Sunday, January 16, 2011

Baja’s East Sea

Prior to the collapse of the San Andreas Fault Zone Complex, which includes the Elsinore Fault Zone, the Sea of Cortes, known today as the Gulf of California, and referred to by David Rosenvall in his Baja Theory for the Land of Promise as the East Sea, did not exist. Thus, the entire Baja peninsula was once part of the mainland of Mexico. When the collapse occurred, the plate movements that formed the Andes and Rocky Mountains tore basins in the earth’s crust that allowed the Sea of Cortes to form, thus separating the land area west of the fault zone from the land to the east. At one time, the Sea of Cortes extended as far north as Palm Springs in California. This movement would have continued northward, but silting from the Colorado River delta filled in the area and stopped the northward filling of the sea.

The time frame for this collapse is consistent in the geological time frame with both the rise of the Andes Mountains in South America, and the rise of the Rocky Mountains in the United States. When transposing the current scientific thinking of a 4.55 billion year old earth to the time frame set down by Moses in Genesis and the Pearl of Great Price, we can move that time frame up to about two thousand years ago, or to the time of the crucifixion and the catastrophic events shown in 3 Nephi and elsewhere in the Book of Mormon.

In any event, let’s take a look at this East Sea. In science, it is one of the most interesting bodies of water on earth. Over 600 miles long, having an area of almost 60,000 square miles, and with deep basins in its central and southern portions, one more than 14,000 feet in depth. The largest tidal range in the world, up to 31 feet, occurs at its north end, and low tides uncover mud flats up to 3 miles wide. Tidal currents form huge whirlpools and rips in the "Midriff" region of the central region, and velocities of over 6 knots have been recorded. Large swells do not build up as they do in the ocean and there is little horizontal surge. Variations in water temperature also are extreme, inshore surface waters reaching 91 degrees in the south during summer and 47 degrees in the north during winter.

In the scriptural record, this East Sea is mentioned four times in Alma, two times in Helaman, and none at all after the cataclysm mentioned in 3 Nephi. The east seashore is also mentioned thirteen times in Alma, but not afterward. This might suggest that after the cataclysm at the time of the crucifixion, there was no East Sea or eastern seashore. However, that can not be proven one way or the other

The point here is that Rosenvall makes an interesting point about the comment in Ether which reads: “And they built a great city by the narrow neck of land, by the place where the sea divides the land” (Ether 10:20). Rosenvall adds: “Along the east coast of Baja California there is only one place where one can see across the Sea of Cortes to the mainland of Mexico. This visually narrow area correlates with the location of the “narrow neck of land” in the Book of Mormon record where it appears that it was possible for the Nephites to look across the sea and see land on the other side. There is no other location along the east coast of Baja California where one can visually discern mainland Mexico.”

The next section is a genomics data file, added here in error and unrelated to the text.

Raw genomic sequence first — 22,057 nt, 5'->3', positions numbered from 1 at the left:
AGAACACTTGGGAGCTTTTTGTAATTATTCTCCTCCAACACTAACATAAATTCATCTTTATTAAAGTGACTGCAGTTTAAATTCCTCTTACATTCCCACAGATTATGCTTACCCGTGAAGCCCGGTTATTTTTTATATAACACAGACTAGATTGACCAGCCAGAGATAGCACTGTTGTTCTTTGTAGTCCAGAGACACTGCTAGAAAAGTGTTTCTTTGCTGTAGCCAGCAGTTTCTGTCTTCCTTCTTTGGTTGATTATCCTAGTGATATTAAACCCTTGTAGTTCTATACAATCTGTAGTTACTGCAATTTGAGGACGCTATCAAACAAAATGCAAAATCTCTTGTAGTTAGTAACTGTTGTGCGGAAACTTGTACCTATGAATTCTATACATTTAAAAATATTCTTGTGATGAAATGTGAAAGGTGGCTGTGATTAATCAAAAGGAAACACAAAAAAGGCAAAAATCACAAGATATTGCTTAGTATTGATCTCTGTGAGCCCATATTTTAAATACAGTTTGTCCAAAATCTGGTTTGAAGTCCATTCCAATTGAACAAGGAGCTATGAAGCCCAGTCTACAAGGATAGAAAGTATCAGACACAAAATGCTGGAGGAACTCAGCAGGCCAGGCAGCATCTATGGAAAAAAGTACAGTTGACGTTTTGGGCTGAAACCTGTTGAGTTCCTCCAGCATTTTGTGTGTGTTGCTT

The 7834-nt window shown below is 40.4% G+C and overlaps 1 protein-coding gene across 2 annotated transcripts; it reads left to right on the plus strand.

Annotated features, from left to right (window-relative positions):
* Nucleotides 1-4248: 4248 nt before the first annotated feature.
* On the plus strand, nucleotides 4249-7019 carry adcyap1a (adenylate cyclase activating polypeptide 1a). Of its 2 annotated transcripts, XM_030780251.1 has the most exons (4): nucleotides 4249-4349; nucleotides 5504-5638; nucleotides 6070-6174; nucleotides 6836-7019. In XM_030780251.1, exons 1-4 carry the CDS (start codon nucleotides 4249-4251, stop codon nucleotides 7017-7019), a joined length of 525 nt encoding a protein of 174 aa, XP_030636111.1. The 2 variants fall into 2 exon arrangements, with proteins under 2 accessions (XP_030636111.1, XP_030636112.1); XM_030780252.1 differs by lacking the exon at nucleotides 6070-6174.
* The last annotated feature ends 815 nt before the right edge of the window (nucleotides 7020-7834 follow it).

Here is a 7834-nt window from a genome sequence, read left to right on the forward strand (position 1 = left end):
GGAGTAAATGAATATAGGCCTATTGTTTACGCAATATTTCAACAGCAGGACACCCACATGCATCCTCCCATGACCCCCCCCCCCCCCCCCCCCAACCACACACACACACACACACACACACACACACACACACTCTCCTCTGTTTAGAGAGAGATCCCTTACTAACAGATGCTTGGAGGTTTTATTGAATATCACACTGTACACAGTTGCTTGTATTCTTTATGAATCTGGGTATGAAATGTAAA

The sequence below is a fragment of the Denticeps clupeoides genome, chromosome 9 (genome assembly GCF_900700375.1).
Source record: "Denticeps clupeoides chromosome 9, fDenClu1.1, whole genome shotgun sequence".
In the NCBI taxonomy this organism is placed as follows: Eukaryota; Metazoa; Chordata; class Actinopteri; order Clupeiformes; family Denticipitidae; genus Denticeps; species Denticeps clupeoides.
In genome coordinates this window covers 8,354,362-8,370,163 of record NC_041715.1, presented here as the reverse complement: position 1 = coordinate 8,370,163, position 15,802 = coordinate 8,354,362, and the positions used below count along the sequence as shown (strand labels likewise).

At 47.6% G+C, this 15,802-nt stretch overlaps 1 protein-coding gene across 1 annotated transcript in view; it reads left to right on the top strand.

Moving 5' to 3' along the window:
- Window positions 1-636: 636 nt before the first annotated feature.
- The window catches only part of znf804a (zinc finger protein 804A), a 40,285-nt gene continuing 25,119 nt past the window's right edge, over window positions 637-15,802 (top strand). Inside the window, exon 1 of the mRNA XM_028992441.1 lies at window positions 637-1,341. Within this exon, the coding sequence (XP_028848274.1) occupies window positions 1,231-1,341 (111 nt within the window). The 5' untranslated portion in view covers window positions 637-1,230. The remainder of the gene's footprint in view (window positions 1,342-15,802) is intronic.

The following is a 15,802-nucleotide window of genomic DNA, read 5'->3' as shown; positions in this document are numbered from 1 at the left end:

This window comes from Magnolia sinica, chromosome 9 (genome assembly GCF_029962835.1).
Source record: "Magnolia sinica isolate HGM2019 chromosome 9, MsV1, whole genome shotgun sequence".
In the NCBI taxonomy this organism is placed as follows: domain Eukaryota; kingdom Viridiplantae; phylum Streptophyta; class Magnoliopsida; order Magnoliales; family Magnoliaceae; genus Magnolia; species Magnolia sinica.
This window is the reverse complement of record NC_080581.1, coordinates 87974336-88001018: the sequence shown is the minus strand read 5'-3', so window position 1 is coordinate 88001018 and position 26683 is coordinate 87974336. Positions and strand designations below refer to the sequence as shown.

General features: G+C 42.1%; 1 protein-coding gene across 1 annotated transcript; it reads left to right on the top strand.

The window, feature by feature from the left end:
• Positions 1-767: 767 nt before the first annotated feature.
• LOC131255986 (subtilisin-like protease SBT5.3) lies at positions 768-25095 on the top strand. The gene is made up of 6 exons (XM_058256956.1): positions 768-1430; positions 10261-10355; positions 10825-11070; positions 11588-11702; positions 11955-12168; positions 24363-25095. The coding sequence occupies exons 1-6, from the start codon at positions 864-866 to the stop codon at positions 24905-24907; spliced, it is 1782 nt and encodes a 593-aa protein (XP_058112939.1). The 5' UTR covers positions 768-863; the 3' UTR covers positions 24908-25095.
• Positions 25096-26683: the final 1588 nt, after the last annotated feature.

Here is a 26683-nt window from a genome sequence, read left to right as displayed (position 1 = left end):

Rosenvall’s area where the Sea Divides the Land

An interesting take on the scripture cited. However, a few things work against that. First, Moroni is describing the narrow neck of land area and the city the Jaredites built. Before that he is mentioning the end of the poisonous serpents that had hedged up the way into the Land Southward. Then he describes the Land Southward was to be kept as a preserve for animals. Thus, Moroni is describing the two division of lands—the Land Northward and the Land Southward—and area that is divided by a narrow neck of land where the sea divides these two lands. This cannot be construed to mean that at this point, Moroni diverts his attention and thinking to mention that an unnamed land to the east of the East Sea can be seen and that the sea that divides the Land of Promise from this unknown land is divided at this point.

Secondly, there is no mention of the East Sea in connection with the narrow neck other than in relation to the narrow pass or passage that runs through it. In fact, when the narrow neck is mentioned, it is usually in regard to the West Sea, such as when Hagoth built and launched his ships. Nor can it be said that “Along the east coast of Baja California there is only one place where one can see across the Sea of Cortes to the mainland of Mexico” is important in understanding or interpreting the Land of Promise in the scriptural record. In fact, there is very little mention of the east sea except in connection to the cities the Nephites built along that seashore—certainly there is no suggestion that a major land mass is to the east of the Land of Promise that is much, much larger than the Land of promise itself.

How on earth could the Land of Promise be kept from other nations when it could so easily be reached from the north, or across the 48 miles of the Sea of Cortes to the mainland of Mexico on the east, as the Spaniards did so easily once they arrived in the New World?

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